Respondent prevented from getting into market because of appellant’s prohibition application

Appellant’s application for prohibition prevented respondent from marketing Apo-Norfloxacin for over five years. Relying on s. 8 of the Patented Medicines (Notices of Compliances) Regulations (Can.), respondent sued appellant for damages. Federal Court awarded respondent damages. Federal Court ruled in favour of respondent’s action against appellant under s. 8 of Regulations. In course of its reasons, Federal Court ruled that 1998 version of s. 8 of Regulations (“1998 Regulations”) applied to this case, and not 1993 version of s. 8 of Regulations (“1993 Regulations”). Appellant appealed from that ruling. Appellant also submitted that Federal Court erred in fact and law in concluding that respondent suffered loss as result of appellant’s prohibition application. Appellant’s appeal was dismissed. Appellant’s application for prohibition was “pending” when 1998 Regulations came into force. Therefore, by operation of transitional provision in 1998 Regulations, 1998 Regulations applied in this case. 1998 Regulations could not be said to be retroactive or retrospective or interfere with any vested rights of appellant. Federal Court Judge correctly held that 1998 Regulations were authorized by s. 55.2(4) of Patent Act (Can.), were valid, and applied in this case. Federal Court found that respondent suffered loss as result of appellant’s prohibition application. Respondent established, to satisfaction of Federal Court, that it was prevented from getting into norfloxacin market because of appellant’s prohibition application. In establishing this, respondent satisfied Federal Court that, on balance of probabilities, it would have had access to available supply of non-infringing norfloxacin. There was sufficient evidence upon which Federal Court could have made factual findings it did, and those findings were not susceptible to review in appellate court.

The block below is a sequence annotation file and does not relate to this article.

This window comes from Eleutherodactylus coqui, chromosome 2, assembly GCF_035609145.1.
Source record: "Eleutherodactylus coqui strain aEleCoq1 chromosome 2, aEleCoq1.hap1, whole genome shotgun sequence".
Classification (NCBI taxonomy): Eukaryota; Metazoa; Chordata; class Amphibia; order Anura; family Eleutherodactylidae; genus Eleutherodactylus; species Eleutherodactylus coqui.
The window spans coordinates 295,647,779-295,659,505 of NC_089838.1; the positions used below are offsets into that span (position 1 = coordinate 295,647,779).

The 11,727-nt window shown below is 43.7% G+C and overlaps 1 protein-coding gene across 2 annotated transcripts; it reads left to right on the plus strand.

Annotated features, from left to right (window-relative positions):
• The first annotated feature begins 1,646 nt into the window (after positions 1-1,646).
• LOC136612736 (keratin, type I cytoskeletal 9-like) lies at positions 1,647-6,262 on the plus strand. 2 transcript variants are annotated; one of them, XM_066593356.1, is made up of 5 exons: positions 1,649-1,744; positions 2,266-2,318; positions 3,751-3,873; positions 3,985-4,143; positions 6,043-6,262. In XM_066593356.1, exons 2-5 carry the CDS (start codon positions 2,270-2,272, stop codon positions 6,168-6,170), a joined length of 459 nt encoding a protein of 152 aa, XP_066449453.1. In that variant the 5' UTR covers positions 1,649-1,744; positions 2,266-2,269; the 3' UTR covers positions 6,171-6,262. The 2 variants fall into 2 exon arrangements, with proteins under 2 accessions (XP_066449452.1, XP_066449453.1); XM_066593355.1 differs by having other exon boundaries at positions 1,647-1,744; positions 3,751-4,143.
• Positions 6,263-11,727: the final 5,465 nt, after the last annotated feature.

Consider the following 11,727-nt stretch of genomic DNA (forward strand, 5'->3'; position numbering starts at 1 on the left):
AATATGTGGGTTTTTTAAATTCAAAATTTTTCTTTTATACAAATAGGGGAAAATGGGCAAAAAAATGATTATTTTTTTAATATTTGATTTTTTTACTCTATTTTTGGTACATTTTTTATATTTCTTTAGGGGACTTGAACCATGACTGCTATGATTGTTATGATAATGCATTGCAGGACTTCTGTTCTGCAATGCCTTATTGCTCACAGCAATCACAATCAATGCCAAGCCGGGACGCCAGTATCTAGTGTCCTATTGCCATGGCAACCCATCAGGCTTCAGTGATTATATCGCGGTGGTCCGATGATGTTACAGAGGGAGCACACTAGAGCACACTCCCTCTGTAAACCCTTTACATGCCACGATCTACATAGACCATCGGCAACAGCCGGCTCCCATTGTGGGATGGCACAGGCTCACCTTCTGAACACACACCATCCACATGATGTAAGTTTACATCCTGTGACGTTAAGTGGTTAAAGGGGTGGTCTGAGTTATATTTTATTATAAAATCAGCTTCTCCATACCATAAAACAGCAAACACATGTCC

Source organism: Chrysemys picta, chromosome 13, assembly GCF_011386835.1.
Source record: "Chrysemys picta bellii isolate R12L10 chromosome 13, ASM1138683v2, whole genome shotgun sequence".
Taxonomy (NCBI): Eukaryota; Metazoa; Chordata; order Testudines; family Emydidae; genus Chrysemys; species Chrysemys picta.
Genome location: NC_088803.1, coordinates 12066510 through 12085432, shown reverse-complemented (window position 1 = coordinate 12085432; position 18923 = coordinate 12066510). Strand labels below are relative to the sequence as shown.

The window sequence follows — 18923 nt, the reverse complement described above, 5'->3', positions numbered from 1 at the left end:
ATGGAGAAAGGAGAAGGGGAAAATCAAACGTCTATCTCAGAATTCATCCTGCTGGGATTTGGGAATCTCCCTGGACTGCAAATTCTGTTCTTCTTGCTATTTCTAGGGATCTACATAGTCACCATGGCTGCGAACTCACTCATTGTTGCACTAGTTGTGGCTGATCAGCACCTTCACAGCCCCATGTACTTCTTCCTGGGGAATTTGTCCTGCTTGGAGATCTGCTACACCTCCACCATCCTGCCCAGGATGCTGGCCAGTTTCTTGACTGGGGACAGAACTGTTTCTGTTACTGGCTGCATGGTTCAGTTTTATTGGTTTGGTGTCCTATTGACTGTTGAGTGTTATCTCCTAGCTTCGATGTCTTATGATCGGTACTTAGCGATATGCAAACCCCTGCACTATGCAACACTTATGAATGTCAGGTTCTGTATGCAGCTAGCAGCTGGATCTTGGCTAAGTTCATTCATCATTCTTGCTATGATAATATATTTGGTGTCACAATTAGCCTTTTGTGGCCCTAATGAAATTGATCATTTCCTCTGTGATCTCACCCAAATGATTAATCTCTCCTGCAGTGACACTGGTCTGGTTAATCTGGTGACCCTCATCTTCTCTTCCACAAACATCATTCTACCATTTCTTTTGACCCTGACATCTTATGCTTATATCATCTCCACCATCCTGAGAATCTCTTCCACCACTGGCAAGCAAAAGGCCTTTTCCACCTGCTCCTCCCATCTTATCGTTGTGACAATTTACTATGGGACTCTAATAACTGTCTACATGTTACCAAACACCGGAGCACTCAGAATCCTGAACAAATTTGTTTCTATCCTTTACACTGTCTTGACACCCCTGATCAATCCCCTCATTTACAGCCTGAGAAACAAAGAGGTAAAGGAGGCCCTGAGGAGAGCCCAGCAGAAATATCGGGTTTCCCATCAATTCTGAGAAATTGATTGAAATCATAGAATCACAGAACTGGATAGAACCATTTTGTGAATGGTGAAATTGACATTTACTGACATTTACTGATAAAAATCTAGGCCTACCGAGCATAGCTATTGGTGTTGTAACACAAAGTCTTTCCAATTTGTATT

Apotex Inc. v. Merck & Co. (Nov. 25, 2011, F.C.A., Sexton, Layden-Stevenson and Stratas JJ.A., File No. A-154-10) Decision at 186 A.C.W.S. (3d) 1115 was affirmed. 210 A.C.W.S. (3d) 224 (32 pp.).



Entitlement to per diem rate of remuneration sufficient to meet employment test

Minister of National Revenue determined that two committee members engaged in pensionable employment under Canada Pension Plan while members of Ontario Judicial Appointments Committee established under Courts of Justice Act (Ont.). Ontario, responsible for remunerating members of committee, successfully appealed. Minister’s appeal allowed. Mandate of committee to recruit, interview and recommend to Attorney General suitable and qualified candidates for appointment as judges to Ontario Court of Justice. Committee
independent of Ministry of Attorney General and provincial government and members not employees but rather holders of an office. They were paid for each day on which they rendered services. Number of days on which services required unpredictable, varying with number of judicial vacancies. Pursuant to Canada Pension Plan definition of “office” and regulations, member of committee engaged in pensionable employment if position carries entitlement to “fixed or ascertainable stipend or remuneration”. Legal entitlement to per diem rate of remuneration established in advance sufficiently “fixed or ascertainable” to meet test.

M.N.R. v. Ontario
(Nov. 16, 2011, F.C.A., Nadon, Sharlow and Dawson JJ.A., File No. A-72-11; A-73-11) 210 A.C.W.S. (3d) 275 (6 pp.).